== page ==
Myanmar Abandoned City

Burma Abandoned City

Naypyidaw is the capital of Myanmar. Myanmar, also known as Burma, is an Asian country with a city six times the size of New York City, yet few people have heard of it. Non-nationals and workers don't want to come, let alone live in the abandoned city. Zone", which looks something like the Vegas strip, just left. Information that leaks will not be effective," he told The Myanmar Times.

A lavish modern city six times the size of New York City, but almost deserted.

Forsaken cities are fascinating, but also scary. It is even stranger when a city almost seems abandoned, but is actually occupied by those who do not want or cannot abandon it. The town of Naypyidaw, Burma, is an even stranger case.

It is a city that very few have ever seen, and even fewer have actually been there. And the weirdest part is that it is the city. This site has been established over the past ten years as a homage to the stately and honourable junta that has reigned in Burma since the Second World War.

Naypyidaw has all the amenities of a contemporary metropolis, among them immaculate landscaped parks, hotel in infinite lines, stunning WiFi, several links to golfs and giant 20-lane motorways. Now, folks. In order to comprehend this strange and awkward circumstance, we go back to November 6, 2005, when the then Than Shwe army regimes "moved" the capitol from Yangon to Naypyidaw.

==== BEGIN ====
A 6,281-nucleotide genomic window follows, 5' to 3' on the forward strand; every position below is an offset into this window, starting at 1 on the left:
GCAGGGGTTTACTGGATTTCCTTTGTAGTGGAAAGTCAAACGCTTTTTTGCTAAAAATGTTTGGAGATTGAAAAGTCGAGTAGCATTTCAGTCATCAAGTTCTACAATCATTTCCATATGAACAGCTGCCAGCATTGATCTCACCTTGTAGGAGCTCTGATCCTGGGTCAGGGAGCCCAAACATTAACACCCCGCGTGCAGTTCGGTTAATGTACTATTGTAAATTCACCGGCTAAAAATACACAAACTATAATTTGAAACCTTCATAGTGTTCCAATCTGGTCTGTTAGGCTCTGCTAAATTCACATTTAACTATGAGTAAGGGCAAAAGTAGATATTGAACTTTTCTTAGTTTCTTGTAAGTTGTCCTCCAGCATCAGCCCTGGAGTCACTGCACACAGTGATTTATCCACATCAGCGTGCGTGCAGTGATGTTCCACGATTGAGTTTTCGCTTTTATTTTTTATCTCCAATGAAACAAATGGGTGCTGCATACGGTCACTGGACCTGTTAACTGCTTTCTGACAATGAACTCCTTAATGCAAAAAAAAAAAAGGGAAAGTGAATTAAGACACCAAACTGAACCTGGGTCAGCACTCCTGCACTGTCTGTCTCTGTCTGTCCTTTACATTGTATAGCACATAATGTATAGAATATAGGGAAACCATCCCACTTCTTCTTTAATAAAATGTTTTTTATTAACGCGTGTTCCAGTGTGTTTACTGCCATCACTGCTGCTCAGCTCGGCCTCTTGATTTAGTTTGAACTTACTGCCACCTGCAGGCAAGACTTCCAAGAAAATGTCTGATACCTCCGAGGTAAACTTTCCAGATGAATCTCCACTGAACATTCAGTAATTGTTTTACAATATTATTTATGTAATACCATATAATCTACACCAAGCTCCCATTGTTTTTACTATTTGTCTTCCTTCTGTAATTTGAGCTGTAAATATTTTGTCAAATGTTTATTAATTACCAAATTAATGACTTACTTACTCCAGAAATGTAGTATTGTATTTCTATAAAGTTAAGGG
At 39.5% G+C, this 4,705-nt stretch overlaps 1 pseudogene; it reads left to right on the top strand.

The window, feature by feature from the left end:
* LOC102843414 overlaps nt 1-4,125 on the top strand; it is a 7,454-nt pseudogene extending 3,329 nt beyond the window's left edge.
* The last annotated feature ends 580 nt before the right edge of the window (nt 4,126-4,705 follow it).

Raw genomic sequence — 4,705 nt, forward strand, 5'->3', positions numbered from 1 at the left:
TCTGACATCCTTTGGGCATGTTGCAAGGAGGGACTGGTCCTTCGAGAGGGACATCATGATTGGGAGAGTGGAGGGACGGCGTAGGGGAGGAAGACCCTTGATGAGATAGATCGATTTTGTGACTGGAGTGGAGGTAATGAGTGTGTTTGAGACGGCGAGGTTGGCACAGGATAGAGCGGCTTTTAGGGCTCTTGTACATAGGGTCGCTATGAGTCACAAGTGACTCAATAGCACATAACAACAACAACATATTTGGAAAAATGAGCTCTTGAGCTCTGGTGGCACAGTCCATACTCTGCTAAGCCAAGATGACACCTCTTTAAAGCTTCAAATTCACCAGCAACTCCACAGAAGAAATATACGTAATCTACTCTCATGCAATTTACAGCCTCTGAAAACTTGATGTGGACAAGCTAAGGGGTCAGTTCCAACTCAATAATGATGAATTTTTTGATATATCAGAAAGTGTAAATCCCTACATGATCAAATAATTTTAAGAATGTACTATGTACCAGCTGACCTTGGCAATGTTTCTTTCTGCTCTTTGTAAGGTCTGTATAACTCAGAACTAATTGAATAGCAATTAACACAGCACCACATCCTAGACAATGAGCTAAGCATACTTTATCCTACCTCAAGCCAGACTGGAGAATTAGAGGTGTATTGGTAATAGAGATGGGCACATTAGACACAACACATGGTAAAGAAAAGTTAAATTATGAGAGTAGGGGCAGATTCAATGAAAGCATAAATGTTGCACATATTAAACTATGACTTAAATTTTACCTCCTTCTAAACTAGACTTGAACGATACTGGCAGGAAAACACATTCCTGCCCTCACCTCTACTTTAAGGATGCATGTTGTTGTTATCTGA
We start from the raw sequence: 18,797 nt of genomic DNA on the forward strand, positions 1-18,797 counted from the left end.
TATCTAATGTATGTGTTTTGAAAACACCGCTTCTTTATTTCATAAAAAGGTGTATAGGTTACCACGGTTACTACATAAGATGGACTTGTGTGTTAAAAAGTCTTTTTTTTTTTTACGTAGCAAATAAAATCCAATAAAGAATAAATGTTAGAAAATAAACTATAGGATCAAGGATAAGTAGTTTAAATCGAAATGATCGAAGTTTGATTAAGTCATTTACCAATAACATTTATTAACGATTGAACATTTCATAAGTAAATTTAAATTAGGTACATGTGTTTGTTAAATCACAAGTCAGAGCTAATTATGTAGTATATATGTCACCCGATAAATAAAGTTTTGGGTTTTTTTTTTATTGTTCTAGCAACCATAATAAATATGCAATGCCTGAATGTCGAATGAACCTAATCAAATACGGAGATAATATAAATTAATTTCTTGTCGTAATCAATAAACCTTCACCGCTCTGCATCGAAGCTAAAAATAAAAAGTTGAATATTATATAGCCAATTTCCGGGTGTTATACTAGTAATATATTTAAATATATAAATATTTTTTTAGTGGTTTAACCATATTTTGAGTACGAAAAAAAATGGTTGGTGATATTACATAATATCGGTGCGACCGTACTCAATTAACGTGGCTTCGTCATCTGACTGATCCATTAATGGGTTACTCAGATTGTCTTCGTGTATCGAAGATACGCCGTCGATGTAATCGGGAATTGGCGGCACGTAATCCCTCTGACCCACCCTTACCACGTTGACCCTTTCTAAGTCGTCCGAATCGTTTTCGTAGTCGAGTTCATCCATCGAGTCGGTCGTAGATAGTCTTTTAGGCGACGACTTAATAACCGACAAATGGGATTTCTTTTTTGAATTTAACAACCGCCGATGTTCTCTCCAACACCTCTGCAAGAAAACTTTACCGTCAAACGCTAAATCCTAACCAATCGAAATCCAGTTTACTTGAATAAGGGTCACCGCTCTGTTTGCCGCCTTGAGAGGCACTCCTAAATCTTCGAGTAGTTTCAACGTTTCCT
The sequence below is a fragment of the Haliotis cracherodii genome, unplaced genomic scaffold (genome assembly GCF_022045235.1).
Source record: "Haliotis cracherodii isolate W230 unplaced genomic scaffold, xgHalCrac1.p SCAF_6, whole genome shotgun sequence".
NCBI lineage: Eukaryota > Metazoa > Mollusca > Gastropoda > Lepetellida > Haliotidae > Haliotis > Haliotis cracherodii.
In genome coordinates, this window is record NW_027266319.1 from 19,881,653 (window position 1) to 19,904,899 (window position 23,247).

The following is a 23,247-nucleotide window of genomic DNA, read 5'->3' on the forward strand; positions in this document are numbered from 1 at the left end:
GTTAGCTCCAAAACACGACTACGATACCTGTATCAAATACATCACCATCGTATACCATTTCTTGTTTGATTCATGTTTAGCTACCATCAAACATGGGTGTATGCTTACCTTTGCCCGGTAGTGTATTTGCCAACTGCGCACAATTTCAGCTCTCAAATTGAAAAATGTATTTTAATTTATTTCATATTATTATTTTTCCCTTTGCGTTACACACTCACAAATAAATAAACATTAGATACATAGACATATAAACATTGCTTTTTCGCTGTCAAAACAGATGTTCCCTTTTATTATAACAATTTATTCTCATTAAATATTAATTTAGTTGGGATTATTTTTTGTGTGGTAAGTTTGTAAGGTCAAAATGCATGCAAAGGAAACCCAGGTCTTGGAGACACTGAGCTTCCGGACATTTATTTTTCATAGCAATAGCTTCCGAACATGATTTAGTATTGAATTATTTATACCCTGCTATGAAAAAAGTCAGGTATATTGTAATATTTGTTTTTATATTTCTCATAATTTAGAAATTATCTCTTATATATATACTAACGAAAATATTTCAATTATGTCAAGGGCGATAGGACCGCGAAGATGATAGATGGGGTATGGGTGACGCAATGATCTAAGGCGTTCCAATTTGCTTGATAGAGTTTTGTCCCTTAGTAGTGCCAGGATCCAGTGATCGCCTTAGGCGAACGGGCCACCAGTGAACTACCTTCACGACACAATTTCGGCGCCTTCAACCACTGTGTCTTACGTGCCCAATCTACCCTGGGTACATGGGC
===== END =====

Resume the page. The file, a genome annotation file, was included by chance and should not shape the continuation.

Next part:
There has been no offer of explanations to the Burmese population, but such an unreasonable and senseless choice is not entirely unexpected when it comes from one of the most oppressive governments in the hemisphere. It means "seat of the king" or "residence of the kings" and the period of his move was chosen by Than Shwe's much sought-after astrologer group.

There are those who believe that the reality is a mirror of the ruler's humiliation or just his delusions, considering the bold name and the fact that he is committed to the incarnation of Burma's King Kyannsittha in the eleventh century. However, some firmly believe that the junta's increasing fears of an amphibian U.S. army attack drove superior reasoning so that the city was relocated from the south shore to the geographical city.

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